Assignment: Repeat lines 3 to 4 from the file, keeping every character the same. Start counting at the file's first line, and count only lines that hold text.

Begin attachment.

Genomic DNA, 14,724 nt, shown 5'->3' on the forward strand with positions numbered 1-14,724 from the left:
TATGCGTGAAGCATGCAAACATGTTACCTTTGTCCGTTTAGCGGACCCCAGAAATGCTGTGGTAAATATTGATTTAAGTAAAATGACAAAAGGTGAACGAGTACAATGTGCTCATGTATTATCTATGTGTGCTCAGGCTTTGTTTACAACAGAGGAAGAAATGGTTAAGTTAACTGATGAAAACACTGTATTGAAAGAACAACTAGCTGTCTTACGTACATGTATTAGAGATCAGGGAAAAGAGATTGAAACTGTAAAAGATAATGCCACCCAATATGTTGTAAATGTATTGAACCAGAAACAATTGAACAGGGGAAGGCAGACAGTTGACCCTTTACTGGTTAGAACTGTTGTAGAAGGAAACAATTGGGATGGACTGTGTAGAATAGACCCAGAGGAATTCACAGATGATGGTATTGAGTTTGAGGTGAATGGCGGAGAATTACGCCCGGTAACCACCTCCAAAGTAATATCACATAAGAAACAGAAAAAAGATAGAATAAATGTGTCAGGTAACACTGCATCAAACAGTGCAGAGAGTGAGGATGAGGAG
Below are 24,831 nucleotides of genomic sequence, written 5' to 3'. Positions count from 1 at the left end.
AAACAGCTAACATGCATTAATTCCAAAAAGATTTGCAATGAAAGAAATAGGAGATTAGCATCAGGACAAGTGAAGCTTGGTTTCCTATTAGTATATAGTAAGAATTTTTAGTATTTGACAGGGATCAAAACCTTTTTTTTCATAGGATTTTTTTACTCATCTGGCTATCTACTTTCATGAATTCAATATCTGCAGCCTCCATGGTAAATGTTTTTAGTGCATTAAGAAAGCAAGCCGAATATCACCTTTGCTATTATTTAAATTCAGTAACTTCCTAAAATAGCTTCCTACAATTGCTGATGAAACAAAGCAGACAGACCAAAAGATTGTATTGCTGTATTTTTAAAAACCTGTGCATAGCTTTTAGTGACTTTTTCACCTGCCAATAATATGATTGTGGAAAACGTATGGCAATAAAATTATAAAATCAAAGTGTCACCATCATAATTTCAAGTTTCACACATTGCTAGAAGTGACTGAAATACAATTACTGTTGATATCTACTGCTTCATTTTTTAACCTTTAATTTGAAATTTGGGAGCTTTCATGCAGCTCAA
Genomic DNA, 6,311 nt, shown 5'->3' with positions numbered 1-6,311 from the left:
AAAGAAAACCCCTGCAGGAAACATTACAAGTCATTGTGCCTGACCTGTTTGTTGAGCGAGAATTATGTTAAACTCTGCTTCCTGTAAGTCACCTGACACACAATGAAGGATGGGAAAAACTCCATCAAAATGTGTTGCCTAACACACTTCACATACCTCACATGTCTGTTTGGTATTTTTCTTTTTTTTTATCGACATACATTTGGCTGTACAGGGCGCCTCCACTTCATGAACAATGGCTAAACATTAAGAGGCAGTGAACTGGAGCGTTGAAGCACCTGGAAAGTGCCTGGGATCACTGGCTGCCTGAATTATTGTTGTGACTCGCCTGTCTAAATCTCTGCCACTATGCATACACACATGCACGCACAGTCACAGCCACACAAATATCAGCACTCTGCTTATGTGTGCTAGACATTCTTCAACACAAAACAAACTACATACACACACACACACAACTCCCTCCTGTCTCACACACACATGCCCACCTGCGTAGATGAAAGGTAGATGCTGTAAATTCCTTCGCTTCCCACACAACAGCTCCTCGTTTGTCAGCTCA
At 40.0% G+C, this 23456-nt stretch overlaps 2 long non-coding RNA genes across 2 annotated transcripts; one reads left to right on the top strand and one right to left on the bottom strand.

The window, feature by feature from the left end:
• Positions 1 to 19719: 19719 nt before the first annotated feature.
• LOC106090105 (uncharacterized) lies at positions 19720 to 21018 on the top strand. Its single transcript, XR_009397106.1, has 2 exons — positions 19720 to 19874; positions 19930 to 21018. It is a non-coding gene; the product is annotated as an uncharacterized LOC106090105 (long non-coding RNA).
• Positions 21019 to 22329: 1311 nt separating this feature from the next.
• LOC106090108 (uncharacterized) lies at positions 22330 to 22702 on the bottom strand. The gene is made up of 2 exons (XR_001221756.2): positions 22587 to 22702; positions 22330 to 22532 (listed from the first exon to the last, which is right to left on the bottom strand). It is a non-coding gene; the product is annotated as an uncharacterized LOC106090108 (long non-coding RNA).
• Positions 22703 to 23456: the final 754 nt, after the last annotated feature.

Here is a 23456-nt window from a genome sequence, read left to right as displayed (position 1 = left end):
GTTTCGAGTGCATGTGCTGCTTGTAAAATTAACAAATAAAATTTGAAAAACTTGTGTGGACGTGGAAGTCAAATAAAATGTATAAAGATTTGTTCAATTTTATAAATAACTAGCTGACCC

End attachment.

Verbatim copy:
Below are 24,831 nucleotides of genomic sequence, written 5' to 3'. Positions count from 1 at the left end.
AAACAGCTAACATGCATTAATTCCAAAAAGATTTGCAATGAAAGAAATAGGAGATTAGCATCAGGACAAGTGAAGCTTGGTTTCCTATTAGTATATAGTAAGAATTTTTAGTATTTGACAGGGATCAAAACCTTTTTTTTCATAGGATTTTTTTACTCATCTGGCTATCTACTTTCATGAATTCAATATCTGCAGCCTCCATGGTAAATGTTTTTAGTGCATTAAGAAAGCAAGCCGAATATCACCTTTGCTATTATTTAAATTCAGTAACTTCCTAAAATAGCTTCCTACAATTGCTGATGAAACAAAGCAGACAGACCAAAAGATTGTATTGCTGTATTTTTAAAAACCTGTGCATAGCTTTTAGTGACTTTTTCACCTGCCAATAATATGATTGTGGAAAACGTATGGCAATAAAATTATAAAATCAAAGTGTCACCATCATAATTTCAAGTTTCACACATTGCTAGAAGTGACTGAAATACAATTACTGTTGATATCTACTGCTTCATTTTTTAACCTTTAATTTGAAATTTGGGAGCTTTCATGCAGCTCAA